15 cases of blood clotting have be found in Brits recently given their second dose of the AstraZeneca Covid vaccine up until May 12th, according to the U.K.’s medicines regulator. The occurrence rate is around one in 600,000 (nine million have been given two doses of the AZ vaccine to date) – though this could increase as younger people are given their second doses of the vaccine, given that people below the age of 40 are more likely to suffer from clotting after the first dose. The MailOnline has the story.
Scientists told MailOnline it was “disappointing” the extremely rare complication was becoming more frequent in double-jabbed patients. The clots – which can occur in the brain – are happening alongside abnormally low platelet levels, known as thrombocytopenia.
But the Medicines and Healthcare products Regulatory Agency (MHRA) said symptoms were “milder” and less frequent than after the first dose.
As of May 12th, the MHRA had spotted 294 cases of the clots in Britons given an initial injection, affecting about one in 80,000. The conditions were found to be occurring more frequently in young people, which has led to the British jab being restricted for use in under-40s.
Scientists believe in some people, the immune system sees the vaccine as a threat and over-produces antibodies to fight it. These lead to the formation of clumps in the bloodstream, which can become deadly if the clots move towards vital organs and cut off supply.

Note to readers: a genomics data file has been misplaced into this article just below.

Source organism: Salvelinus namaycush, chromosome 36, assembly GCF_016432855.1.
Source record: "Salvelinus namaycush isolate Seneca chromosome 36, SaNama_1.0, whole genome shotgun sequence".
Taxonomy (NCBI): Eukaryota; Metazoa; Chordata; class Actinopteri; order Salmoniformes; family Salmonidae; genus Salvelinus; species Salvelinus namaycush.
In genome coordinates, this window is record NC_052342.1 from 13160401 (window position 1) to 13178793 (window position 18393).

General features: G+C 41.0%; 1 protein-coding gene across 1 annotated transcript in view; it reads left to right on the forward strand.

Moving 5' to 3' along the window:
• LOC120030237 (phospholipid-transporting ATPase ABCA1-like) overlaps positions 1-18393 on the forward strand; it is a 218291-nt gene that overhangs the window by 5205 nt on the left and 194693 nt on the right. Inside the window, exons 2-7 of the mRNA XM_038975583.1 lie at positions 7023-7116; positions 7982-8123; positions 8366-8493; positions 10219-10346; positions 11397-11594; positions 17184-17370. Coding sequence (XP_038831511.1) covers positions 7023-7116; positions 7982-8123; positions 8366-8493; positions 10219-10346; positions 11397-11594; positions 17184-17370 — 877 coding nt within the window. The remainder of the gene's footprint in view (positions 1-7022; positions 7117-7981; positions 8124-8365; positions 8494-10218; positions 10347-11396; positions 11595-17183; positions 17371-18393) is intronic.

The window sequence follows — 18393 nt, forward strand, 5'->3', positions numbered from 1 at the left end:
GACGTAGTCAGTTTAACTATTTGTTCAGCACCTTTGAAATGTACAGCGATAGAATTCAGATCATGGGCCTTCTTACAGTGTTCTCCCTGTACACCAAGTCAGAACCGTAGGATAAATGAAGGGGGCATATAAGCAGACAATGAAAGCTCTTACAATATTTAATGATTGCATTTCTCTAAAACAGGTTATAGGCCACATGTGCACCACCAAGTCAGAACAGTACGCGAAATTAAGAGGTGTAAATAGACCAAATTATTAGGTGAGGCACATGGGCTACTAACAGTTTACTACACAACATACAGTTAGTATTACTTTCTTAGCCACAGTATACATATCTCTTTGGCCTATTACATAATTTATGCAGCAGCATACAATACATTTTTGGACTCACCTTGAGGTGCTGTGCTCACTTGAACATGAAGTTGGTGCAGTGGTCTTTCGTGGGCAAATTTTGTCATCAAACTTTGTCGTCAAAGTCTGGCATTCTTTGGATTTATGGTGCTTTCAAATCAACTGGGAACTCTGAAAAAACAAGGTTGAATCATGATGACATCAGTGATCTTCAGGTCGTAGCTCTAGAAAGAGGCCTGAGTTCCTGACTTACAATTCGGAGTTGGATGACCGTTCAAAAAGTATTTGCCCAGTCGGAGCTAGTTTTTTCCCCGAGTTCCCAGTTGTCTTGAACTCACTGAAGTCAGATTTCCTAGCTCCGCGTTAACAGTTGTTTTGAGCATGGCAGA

Around 15 million people are still waiting on their second AstraZeneca vaccine, with millions of eligible under-40s yet to be fully inoculated.
The current guidance says younger people who had their first dose before the jab was restricted should come forward for their second.
Department of Health bosses do not provide data on vaccine take-up by age, making it impossible to say how many younger adults are booked in for their top-up.
Professor Paul Hunter, an expert in medicine at the University of East Anglia, said it was “disappointing” there had been more clotting cases after the second dose.
But he highlighted that they were even less common than a first dose and less severe, urging people to continue to come for their second.
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